At 8am Pacific Time on 4 November 2021, the world was invited to Emeryville, across the bay from San Francisco, to watch the cardiologist turned start-up founder and CEO Uma Valeti lift an enormous pair of scissors, each blade as long as his leg. “It’s not a dream any more,” Valeti enthused. “Let’s make some meat!”
At this, he sliced through a huge ribbon the colour of beef carpaccio; balloons and confetti rained down, and Upside Foods’ $50m facility for growing meat in a factory – culturing it from cells instead of cutting it from dead animals – was officially open. With typical Silicon Valley understatement, Upside Foods is calling it the Epic (the Engineering, Production and Innovation Centre). The 53,000 sq ft space is “a groundbreaking, world-changing cultivated meat facility”, according to Upside’s chief operating officer Amy Chen.
Livestream viewers were taken on a virtual tour of the “cultivation room”, a vast maze of snaking silver pipes. Masked technicians in blue gloves, white lab coats, hairnets and surgical overshoes inspected gauges and tweaked dials. The camera tracked a technician striding along a gangway through a field of shiny bioreactors: great cylinders with riveted portal windows like those in space rockets. A voiceover informed us that, at capacity, the Epic will produce 400,000 pounds of meat a year: “It will serve as an international model for cultivated meat production. In other words, this is just the beginning.” The shot cut back to Valeti. “We’ve never been as close as we are today to realising our mission of creating a world where meat is a force for good,” he beamed.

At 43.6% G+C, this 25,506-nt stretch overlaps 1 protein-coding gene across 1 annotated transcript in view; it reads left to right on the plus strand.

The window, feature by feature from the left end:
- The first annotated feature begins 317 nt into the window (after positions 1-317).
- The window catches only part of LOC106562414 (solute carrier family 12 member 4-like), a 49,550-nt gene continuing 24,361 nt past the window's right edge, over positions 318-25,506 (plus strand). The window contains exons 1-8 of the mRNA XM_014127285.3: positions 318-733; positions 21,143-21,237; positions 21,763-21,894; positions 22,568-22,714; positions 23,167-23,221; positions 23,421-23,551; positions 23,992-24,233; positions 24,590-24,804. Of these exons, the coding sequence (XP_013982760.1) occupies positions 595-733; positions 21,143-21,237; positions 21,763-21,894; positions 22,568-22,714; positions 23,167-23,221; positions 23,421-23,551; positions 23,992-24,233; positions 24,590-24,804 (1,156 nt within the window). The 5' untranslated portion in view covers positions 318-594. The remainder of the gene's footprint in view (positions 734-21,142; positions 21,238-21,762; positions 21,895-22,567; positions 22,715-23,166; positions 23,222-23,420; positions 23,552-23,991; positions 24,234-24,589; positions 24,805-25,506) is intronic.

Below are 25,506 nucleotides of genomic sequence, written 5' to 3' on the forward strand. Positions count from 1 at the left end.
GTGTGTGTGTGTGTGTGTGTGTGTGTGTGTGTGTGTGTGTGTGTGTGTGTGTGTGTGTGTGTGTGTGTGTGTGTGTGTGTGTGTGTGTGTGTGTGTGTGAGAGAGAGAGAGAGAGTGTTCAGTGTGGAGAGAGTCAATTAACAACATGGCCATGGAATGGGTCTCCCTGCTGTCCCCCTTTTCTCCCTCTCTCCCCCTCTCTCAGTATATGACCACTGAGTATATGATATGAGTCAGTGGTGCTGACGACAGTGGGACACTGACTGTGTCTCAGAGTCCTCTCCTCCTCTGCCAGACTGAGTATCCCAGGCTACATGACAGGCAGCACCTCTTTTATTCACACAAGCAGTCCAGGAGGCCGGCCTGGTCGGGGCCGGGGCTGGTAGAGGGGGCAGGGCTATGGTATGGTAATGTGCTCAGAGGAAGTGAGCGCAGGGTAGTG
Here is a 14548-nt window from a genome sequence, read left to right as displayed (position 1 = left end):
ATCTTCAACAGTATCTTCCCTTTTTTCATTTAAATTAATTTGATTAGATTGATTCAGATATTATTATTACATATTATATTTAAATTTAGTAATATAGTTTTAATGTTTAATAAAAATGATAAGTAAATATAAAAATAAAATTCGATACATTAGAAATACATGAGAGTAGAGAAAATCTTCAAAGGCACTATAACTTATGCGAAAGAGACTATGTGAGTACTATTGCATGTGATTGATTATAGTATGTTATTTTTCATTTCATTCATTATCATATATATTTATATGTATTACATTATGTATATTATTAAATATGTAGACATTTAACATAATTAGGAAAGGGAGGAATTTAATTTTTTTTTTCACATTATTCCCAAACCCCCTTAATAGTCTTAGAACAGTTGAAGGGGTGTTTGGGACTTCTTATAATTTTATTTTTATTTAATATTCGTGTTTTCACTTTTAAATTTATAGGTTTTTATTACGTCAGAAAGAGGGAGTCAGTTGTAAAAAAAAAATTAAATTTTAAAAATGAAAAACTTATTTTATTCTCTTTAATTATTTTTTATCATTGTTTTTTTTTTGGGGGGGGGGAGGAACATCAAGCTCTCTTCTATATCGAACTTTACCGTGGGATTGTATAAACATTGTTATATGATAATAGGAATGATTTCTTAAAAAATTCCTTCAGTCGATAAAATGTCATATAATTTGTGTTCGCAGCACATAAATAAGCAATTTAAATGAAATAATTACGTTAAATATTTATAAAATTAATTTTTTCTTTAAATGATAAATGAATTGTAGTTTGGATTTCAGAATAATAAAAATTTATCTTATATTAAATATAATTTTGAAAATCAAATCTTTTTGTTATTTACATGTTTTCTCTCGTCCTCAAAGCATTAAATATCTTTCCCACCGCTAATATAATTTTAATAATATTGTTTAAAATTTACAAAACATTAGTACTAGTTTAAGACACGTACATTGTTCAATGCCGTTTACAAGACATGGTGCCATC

Even the most ardent carnivore might struggle to argue that meat is a force for good today. The global livestock industry produces more greenhouse gases than the exhaust from every form of transport on the planet combined. While doctors try to curb the prescription of antibiotics to slow the emergence of medicine-resistant superbugs, 80 per cent of the antibiotics used in the US are administered to healthy food-producing animals to minimise infections on crammed farms. Industrial animal agriculture is a major cause of deforestation, water waste, water pollution, eutrophication and outbreaks of diseases such as E coli and salmonella, not to mention a significant contributor to new zoonotic diseases and global pandemics. Every year, 70 billion animals are slaughtered to satisfy the global appetite for meat, their lives often miserable and artificially accelerated.